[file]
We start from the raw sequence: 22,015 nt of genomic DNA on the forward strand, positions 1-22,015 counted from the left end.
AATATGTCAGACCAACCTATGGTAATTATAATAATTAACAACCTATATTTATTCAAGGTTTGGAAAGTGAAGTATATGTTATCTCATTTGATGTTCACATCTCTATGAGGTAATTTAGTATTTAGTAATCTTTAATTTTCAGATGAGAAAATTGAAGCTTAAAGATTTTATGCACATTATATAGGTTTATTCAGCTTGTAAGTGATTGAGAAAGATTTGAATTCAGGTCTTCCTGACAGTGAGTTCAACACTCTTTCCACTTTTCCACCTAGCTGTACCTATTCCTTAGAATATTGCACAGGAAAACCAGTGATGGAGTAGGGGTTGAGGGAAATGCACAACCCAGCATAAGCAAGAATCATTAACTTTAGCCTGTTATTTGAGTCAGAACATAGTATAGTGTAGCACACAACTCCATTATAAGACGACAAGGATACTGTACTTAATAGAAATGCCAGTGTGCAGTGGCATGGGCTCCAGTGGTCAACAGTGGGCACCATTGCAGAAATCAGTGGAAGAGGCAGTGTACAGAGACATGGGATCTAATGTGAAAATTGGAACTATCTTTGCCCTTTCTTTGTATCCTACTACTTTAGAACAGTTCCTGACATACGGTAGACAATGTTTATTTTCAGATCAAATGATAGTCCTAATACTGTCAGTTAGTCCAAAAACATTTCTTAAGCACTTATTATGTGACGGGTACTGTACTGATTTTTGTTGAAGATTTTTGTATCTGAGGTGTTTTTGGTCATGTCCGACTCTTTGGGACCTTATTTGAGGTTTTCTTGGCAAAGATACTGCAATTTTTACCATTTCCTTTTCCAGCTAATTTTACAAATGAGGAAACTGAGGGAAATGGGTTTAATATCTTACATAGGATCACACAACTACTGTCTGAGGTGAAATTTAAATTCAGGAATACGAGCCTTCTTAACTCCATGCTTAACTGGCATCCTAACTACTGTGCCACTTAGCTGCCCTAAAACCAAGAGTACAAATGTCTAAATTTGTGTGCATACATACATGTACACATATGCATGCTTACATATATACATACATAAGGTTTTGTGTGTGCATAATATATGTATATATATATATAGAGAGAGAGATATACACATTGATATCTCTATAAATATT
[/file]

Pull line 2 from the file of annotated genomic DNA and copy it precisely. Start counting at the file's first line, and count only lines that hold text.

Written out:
AATATGTCAGACCAACCTATGGTAATTATAATAATTAACAACCTATATTTATTCAAGGTTTGGAAAGTGAAGTATATGTTATCTCATTTGATGTTCACATCTCTATGAGGTAATTTAGTATTTAGTAATCTTTAATTTTCAGATGAGAAAATTGAAGCTTAAAGATTTTATGCACATTATATAGGTTTATTCAGCTTGTAAGTGATTGAGAAAGATTTGAATTCAGGTCTTCCTGACAGTGAGTTCAACACTCTTTCCACTTTTCCACCTAGCTGTACCTATTCCTTAGAATATTGCACAGGAAAACCAGTGATGGAGTAGGGGTTGAGGGAAATGCACAACCCAGCATAAGCAAGAATCATTAACTTTAGCCTGTTATTTGAGTCAGAACATAGTATAGTGTAGCACACAACTCCATTATAAGACGACAAGGATACTGTACTTAATAGAAATGCCAGTGTGCAGTGGCATGGGCTCCAGTGGTCAACAGTGGGCACCATTGCAGAAATCAGTGGAAGAGGCAGTGTACAGAGACATGGGATCTAATGTGAAAATTGGAACTATCTTTGCCCTTTCTTTGTATCCTACTACTTTAGAACAGTTCCTGACATACGGTAGACAATGTTTATTTTCAGATCAAATGATAGTCCTAATACTGTCAGTTAGTCCAAAAACATTTCTTAAGCACTTATTATGTGACGGGTACTGTACTGATTTTTGTTGAAGATTTTTGTATCTGAGGTGTTTTTGGTCATGTCCGACTCTTTGGGACCTTATTTGAGGTTTTCTTGGCAAAGATACTGCAATTTTTACCATTTCCTTTTCCAGCTAATTTTACAAATGAGGAAACTGAGGGAAATGGGTTTAATATCTTACATAGGATCACACAACTACTGTCTGAGGTGAAATTTAAATTCAGGAATACGAGCCTTCTTAACTCCATGCTTAACTGGCATCCTAACTACTGTGCCACTTAGCTGCCCTAAAACCAAGAGTACAAATGTCTAAATTTGTGTGCATACATACATGTACACATATGCATGCTTACATATATACATACATAAGGTTTTGTGTGTGCATAATATATGTATATATATATATAGAGAGAGAGATATACACATTGATATCTCTATAAATATT